The last head of state of World War ll talks . You might say that the King was on the wrong side of history, except for the fact that all sides turned out to be the wrong side.
Abdications, Coups and Royal Family Betrayals –and the Perils of being a superpower ally.
John M. Florescu
BUCHAREST, Romania. These days it is somewhat uncommon to have a conversation with someone who has had a conversation with Adolf Hitler. Indeed, there are no leaders of World War II left – Chamberlain, Roosevelt, Churchill, de Gaulle, Truman, all the stuff of history books. And barring a few distant relatives of Hitler, military aides and concentration camp guards who have a keen interest in keeping a low profile, only one prominent figure remains, and he is in front of me right now.
“We took the train and went up to Berlin and we had lunch with Hitler,” said my guest with time warping effect. “It was not very pleasant at all.”
You said: “He had a ‘glassy eyed expression on his face’,” quoting my guest’s words from my notes.
“That’s when he got on a subject that interested him. That’s when he had this look in his eye.”
Hitler’s guest that day, in 1941, was King Michael of Romania, now 94 , blessed with a pedigree almost like no other. A member of the Imperial German family of Hohenzollern-Sigmarinen, he is the great, great, great grandson of both Queen Victoria of England and the descendant of Tsar Alexander II of Russia. For good measure, he is also married to a Bourbon.
But it was not the King’s breathtaking genealogical tree that intrigued Hitler. Romania had what Hitler craved deeply: Texas-size deposits of high-grade oil urgently needed to drive the German war machine. Romania also had a million-man army, bigger than the US at the time, a welcome boost given Russia’s monumental capacity to exhaust intrusive enemies.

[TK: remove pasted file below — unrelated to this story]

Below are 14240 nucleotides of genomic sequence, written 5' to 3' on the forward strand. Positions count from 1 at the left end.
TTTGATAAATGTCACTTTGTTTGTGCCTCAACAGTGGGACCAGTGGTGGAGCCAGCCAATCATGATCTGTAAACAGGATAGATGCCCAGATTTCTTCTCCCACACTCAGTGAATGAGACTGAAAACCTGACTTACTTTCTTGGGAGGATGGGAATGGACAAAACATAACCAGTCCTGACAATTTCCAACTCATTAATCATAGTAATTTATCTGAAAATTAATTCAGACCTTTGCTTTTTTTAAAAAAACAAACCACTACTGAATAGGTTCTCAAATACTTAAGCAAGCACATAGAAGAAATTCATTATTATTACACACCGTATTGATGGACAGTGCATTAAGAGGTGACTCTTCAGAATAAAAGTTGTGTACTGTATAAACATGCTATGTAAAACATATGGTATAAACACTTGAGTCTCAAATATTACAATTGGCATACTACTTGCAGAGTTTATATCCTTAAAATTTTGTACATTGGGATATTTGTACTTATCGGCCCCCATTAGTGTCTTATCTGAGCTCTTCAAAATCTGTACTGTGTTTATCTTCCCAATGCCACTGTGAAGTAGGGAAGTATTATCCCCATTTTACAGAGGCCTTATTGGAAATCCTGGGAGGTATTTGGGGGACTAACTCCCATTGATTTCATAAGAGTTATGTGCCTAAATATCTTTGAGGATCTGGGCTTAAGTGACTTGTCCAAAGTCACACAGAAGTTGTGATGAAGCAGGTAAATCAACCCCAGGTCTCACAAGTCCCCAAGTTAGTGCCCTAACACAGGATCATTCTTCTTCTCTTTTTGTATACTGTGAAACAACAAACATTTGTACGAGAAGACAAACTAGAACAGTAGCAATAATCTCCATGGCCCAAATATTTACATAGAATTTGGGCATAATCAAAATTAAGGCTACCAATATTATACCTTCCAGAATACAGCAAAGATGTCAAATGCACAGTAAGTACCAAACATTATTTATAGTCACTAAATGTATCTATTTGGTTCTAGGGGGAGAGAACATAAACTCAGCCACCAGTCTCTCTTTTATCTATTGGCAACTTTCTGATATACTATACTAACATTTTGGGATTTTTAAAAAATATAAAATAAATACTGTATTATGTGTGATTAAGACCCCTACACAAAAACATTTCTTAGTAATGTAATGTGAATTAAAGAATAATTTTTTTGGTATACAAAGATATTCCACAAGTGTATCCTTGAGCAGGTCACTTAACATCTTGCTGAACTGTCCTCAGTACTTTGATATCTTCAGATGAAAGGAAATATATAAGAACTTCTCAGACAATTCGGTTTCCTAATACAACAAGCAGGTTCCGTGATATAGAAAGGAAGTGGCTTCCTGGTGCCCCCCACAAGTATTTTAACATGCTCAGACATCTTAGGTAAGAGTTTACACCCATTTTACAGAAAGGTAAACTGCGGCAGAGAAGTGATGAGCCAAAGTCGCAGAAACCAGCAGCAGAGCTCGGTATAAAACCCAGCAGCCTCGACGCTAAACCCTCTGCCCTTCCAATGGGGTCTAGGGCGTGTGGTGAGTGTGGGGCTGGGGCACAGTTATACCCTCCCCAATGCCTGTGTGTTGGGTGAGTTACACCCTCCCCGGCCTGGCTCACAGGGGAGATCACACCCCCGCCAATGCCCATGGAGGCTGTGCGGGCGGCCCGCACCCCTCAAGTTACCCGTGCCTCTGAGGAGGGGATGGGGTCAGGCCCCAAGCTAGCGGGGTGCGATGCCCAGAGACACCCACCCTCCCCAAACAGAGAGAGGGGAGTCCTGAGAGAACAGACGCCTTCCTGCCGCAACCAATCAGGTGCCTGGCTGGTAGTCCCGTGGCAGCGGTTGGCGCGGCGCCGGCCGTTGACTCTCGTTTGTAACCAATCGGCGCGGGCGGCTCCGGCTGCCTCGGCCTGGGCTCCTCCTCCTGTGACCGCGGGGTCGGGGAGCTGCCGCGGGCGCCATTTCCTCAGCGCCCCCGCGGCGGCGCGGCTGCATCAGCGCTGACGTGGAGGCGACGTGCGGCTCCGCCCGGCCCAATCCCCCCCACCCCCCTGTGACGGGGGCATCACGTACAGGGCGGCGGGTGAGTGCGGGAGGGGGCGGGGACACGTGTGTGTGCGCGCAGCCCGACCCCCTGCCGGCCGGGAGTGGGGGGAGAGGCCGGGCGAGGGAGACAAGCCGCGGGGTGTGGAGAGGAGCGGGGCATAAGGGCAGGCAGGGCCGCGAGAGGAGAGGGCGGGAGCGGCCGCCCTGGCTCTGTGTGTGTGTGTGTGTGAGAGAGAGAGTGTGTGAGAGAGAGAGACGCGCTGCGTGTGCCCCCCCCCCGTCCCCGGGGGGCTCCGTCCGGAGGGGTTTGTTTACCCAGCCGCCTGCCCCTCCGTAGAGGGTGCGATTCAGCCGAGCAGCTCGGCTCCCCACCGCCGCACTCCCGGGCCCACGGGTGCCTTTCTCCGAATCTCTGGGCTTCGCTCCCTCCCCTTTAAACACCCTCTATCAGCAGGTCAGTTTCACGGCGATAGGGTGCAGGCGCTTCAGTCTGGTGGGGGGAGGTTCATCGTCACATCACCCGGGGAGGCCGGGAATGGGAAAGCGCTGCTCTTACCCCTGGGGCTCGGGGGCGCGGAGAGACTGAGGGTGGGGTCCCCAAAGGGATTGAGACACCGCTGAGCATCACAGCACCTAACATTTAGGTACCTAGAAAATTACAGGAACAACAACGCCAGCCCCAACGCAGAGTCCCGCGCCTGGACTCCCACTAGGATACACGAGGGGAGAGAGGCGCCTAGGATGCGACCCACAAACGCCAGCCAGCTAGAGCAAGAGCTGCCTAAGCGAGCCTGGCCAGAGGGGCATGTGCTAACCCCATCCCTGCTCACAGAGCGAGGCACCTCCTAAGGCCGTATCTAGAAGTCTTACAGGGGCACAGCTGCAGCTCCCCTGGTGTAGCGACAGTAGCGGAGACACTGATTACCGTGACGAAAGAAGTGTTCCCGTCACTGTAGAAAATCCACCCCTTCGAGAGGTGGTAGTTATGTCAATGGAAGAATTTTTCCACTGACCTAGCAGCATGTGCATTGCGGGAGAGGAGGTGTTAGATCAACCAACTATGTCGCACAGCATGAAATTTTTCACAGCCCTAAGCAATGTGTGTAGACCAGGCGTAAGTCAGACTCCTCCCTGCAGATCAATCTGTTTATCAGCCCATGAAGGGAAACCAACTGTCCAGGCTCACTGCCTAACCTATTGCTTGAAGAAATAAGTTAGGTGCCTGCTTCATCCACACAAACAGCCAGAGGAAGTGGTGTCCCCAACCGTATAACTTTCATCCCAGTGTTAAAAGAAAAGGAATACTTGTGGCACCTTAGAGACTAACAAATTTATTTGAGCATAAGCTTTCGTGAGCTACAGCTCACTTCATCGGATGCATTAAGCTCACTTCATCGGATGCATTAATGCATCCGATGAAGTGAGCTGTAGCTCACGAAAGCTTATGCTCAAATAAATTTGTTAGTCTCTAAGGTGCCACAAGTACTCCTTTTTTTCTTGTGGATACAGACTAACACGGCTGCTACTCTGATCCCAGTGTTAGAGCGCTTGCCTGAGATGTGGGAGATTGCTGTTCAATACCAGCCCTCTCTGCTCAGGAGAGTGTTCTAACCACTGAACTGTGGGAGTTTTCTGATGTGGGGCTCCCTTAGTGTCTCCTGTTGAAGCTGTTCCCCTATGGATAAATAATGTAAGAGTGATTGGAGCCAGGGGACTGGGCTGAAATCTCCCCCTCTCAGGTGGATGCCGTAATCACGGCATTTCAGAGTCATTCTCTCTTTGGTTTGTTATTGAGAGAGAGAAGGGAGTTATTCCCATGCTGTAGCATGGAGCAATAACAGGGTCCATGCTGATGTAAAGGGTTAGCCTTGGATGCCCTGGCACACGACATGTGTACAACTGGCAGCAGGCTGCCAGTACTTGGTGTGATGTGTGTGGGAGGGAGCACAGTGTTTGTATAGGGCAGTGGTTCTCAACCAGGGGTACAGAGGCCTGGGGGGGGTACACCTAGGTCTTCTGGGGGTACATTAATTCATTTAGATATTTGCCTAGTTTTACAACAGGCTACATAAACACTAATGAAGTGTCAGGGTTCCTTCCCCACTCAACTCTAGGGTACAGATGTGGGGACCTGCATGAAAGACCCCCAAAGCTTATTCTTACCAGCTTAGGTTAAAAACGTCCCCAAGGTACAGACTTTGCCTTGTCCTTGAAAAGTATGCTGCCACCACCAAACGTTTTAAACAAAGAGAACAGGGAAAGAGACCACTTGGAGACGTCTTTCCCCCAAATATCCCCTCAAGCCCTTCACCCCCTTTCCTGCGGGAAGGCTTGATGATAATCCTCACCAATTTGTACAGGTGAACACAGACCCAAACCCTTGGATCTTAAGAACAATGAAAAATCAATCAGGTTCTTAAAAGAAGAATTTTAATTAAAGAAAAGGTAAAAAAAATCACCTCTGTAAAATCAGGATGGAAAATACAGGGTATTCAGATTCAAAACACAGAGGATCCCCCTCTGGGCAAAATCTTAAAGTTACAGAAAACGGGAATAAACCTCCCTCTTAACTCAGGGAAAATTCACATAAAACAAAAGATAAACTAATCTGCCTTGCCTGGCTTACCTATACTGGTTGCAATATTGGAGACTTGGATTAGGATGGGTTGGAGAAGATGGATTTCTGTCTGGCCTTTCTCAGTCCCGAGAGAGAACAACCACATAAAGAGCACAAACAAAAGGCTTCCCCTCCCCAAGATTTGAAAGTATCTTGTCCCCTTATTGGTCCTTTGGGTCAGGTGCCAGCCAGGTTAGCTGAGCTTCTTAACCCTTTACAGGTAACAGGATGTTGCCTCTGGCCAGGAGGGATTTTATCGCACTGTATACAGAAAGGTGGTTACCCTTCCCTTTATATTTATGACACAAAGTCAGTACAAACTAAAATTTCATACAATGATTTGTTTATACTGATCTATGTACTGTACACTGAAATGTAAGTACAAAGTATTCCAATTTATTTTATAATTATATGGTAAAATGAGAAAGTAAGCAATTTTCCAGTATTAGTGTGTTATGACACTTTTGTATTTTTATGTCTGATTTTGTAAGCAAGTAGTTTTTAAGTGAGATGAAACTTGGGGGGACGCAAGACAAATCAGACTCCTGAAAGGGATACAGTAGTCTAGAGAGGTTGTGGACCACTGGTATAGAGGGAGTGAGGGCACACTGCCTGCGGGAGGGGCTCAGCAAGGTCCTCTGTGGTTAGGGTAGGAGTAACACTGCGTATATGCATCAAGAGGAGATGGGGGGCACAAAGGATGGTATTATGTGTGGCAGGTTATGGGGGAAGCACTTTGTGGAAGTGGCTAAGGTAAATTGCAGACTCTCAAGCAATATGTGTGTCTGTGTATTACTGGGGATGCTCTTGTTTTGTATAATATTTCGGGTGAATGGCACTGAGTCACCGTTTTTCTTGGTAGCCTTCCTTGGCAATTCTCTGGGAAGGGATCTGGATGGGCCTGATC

The King is seated in front of me now, on a carved oak chair, at his lakeside ‘family” palace, one of two Royal palaces in a city once known as the “Paris of the East. “ The main royal palace looks like a smaller version of Buckingham Palace; the family one by the lake is unostentatious, almost Moorish style, dotted with modern art – “too much for my tastes,’ the King freely admits– with portraits of Wallachian boyars (noblemen of the East) and a few Hohenzollern ancestors.
It is summer. Out the back window, one can spot deer, one of four, grazing on a park of nightingales, hedgehogs, a tortoise and swallows – a soothing contrast to a nearby lake invaded by pedalos, half-chewed corn husks and pop music.
The first thing I gather up about the King of the Romanians is he speaks English like a native-born Englishman. He is tall too and stands erect which makes him look taller. Simply put, he has a King-like look. He greets me warmly, and we begin with perfunctory, pre-interview small talk. I tell him about an earlier interview at the Kremlin in which I spotted that Yeltsin had only two fingers on one hand. His Highness seems moderately amused but his facial expression, as I will notice over the next two days, rarely gives much away.
A soft and gentle voice, his words are punctuated by an occasional self-deprecating chuckle. He has puffy eyes and a long gaze befitting a man who has witnessed the world from the top, and who has endured the three isms of the last century – fascism, communism, and a sort of wildcat capitalism that engulfed post-1989 Eastern Europe.
Twelve years ago, I, a native Bostonian, came to see King Michael, the only head of state of WW II still alive, the young monarch who had met with Hitler, twice, (at “Eagles Nest” and later in Berlin), Chamberlain, Mussolini, Churchill, Truman and, of course, the titan figures who mattered (or wished to matter), including the King’s own uncle, George Vl, the so-called, “Stuttering King” made famous in the Academy award winning movie, “The King’s Speech.”
The King’s life has been one of consequence, I felt, for in WW II, at the age of 22, he lured Hitler’s Romanian ally, Marshall Ion Antonescu, the so-called “Conducator” – a kind of Fuhrer lite – to his palace, summarily arrested him and then had the Royal Guard lock him in a semi-chilled room where the King kept his stamp collection. As the King put it that same night in a nationwide radio broadcast, “The war is finished and we are joining the Allied nations.”